While this hike is rated hard on AllTrails, we only found it difficult the last quarter mile or so. We stopped at Aster Falls for a snack break, then hit the incline up to the end of the trail. Both kids and parents did just fine! The trail goes along marshy ponds, over Aster Creek, and up to a beautiful lookout. Many people report seeing moose along the way, and considering we were there at dusk, we figured our chances were good, but no luck.
One of our most memorable times at Glacier National Park is our hike to Lake Josephine in the Many Glacier area. It was another evening hike, and we literally had the entire lake to ourselves. While you can access the trail to Lake Josephine from the Many Glacier Hotel, we opted for a shorter hike and started at the Grinnell Glacier trailhead. After a short walk around Swiftcurrent Lake, the trail cut through a small patch of forest and brought us to the rocky shore of Lake Josephine.
The views are indescribable. Across the still waters of the lake, we were able to see why this area is called Many Glacier. We sat at the lake for a good 45 minutes, skipping rocks and taking a bajillion photos. I don’t know if this place would be as magical had it been filled with other hikers and the boat going across the lake, so I highly recommend doing this one later in the day. We started our evening with a picnic dinner at one of the many tables at the trailhead then hit the trail around 6pm. A beautiful way to end the day!
Another hike in the Many Glacier area we had the pleasure of doing was to Apikuni Falls. This 1.8 mile hike is rated easy on AllTrails, but the incline going up is no joke. Especially with 30 lbs. on your back. I’m going to go ahead and rate it a moderate.
Once up to the falls you’ll quickly realize the strenuous walk up was well worth the challenge. There are two falls. The lower one offers large rocks to climb around and have a snack on. We sat here and threw rocks in the water and took in the views. The upper fall requires a bit of scrambling to access. The kids were able to do it with a little help and just slid down on their butts most of the way back down. The upper fall is much bigger and makes a great swimming hole for cooling off when it’s hot out.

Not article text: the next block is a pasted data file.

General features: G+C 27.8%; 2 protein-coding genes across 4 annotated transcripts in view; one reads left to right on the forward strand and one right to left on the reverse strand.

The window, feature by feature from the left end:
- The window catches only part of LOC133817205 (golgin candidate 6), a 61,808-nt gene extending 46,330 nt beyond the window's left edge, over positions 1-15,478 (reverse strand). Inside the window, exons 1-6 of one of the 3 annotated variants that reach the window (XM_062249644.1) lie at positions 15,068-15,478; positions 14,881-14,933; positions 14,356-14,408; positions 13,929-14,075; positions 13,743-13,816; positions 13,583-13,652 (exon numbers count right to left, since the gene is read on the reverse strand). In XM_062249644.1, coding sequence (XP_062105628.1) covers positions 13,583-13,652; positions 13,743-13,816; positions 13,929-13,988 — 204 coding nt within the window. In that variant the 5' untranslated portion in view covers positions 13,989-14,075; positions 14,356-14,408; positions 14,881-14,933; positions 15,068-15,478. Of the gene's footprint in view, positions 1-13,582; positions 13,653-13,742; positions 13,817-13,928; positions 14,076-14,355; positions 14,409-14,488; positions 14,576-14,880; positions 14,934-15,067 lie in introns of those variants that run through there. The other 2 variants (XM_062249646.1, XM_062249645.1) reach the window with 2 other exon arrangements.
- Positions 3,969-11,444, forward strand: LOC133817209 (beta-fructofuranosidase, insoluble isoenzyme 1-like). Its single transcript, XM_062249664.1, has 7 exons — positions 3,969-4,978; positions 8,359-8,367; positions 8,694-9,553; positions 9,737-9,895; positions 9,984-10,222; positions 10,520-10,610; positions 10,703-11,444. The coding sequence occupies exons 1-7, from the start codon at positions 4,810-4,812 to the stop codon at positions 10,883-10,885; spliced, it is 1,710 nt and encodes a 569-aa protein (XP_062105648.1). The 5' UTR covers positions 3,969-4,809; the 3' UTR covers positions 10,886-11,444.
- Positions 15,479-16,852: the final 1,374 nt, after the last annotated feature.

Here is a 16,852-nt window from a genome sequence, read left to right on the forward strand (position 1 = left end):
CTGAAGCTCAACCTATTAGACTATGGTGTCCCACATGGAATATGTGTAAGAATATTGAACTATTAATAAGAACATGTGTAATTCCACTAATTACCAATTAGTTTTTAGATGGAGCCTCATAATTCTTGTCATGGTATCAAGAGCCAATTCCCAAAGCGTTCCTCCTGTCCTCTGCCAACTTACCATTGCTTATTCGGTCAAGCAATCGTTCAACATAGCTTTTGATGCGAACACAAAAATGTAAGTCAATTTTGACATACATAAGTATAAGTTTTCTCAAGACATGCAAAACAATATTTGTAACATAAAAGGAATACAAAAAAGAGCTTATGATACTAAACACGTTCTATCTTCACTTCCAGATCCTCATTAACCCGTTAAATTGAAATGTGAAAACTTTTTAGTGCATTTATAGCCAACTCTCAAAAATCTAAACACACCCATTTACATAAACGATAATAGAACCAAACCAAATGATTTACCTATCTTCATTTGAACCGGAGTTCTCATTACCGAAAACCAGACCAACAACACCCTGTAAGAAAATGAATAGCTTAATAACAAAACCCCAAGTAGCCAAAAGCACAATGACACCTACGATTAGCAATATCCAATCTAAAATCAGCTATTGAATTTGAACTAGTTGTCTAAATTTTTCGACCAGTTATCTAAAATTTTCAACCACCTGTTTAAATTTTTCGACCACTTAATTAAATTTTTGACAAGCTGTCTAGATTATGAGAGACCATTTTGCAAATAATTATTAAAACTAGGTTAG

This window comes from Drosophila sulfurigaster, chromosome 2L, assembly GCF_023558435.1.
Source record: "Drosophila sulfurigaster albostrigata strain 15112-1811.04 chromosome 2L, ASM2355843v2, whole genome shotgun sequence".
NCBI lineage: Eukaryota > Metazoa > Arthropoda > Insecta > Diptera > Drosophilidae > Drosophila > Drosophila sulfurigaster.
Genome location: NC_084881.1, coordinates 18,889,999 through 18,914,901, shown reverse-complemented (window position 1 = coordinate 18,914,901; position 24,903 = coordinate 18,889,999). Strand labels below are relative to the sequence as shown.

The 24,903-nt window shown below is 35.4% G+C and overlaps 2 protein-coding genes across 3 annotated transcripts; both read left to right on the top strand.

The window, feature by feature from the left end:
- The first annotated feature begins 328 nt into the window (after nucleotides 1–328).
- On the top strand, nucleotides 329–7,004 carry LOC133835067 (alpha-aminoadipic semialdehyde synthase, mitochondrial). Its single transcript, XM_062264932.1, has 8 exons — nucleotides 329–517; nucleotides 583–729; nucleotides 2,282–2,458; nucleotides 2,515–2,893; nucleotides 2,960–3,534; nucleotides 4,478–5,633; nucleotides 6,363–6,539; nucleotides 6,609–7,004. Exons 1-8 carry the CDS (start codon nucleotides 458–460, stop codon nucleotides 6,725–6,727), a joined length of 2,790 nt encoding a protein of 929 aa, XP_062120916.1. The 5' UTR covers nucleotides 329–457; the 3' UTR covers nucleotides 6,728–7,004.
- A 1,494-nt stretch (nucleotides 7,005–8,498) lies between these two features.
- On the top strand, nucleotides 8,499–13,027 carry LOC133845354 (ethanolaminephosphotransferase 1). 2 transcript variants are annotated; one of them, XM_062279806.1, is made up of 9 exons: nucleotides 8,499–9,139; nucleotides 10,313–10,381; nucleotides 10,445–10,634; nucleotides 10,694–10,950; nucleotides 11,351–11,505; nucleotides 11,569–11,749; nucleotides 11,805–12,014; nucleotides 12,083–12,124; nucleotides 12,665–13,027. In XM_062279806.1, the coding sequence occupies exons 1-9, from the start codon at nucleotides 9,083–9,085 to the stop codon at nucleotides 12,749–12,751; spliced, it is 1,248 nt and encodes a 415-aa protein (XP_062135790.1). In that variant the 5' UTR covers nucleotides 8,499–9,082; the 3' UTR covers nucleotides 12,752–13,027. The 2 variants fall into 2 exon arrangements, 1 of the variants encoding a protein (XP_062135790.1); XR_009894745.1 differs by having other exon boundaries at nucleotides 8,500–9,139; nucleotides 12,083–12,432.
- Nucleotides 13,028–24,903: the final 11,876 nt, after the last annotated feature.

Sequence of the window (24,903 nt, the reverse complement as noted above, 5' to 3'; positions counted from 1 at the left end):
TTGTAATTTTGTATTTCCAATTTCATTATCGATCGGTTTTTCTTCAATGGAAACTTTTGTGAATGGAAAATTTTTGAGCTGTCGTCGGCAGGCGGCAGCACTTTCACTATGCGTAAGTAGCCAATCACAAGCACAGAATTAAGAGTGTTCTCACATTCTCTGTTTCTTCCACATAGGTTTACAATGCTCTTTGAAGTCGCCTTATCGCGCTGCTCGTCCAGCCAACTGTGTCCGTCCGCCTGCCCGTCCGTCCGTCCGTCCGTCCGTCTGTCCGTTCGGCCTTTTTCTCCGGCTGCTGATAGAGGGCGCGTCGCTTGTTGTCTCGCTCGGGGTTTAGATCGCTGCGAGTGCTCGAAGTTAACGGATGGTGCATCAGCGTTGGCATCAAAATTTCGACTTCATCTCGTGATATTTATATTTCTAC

While the falls are beautiful, the most memorable part of our hike took place about 100 yards from the parking lot on our way back to the truck. We ran into a bear! Luckily it was just a black bear and was a safe distance from us. We did have the bear spray out and ready if needed and had to wait about 20 minutes for the bear to move off the trail to allow us to pass. It was an adventure!
The only hike we did on the west side of Glacier National Park was the Rocky Point Trail near Lake McDonald. We wanted to see the lake, and it’s famously colored rocks, so this was a nice little hike to get near the water. The 1.9 mile trail starts just past the Fish Creek campground and winds through the forest until it reaches the rocky point over the lake. We sat here and ate lunch. The trail goes through patches of forest that burned down in 2003, which is interesting to walk through. This was our first hike in Glacier National Park and an excellent place to prepare us for the week ahead.
We could’ve spent weeks exploring Glacier National Park. We were barely able to scratch the surface during our week there. Even with little ones in tow, there is so much to see. We are grateful for the hikes we did, the sights we got to see, and the memories we made. Now to start planning for our next trip to Glacier National Park!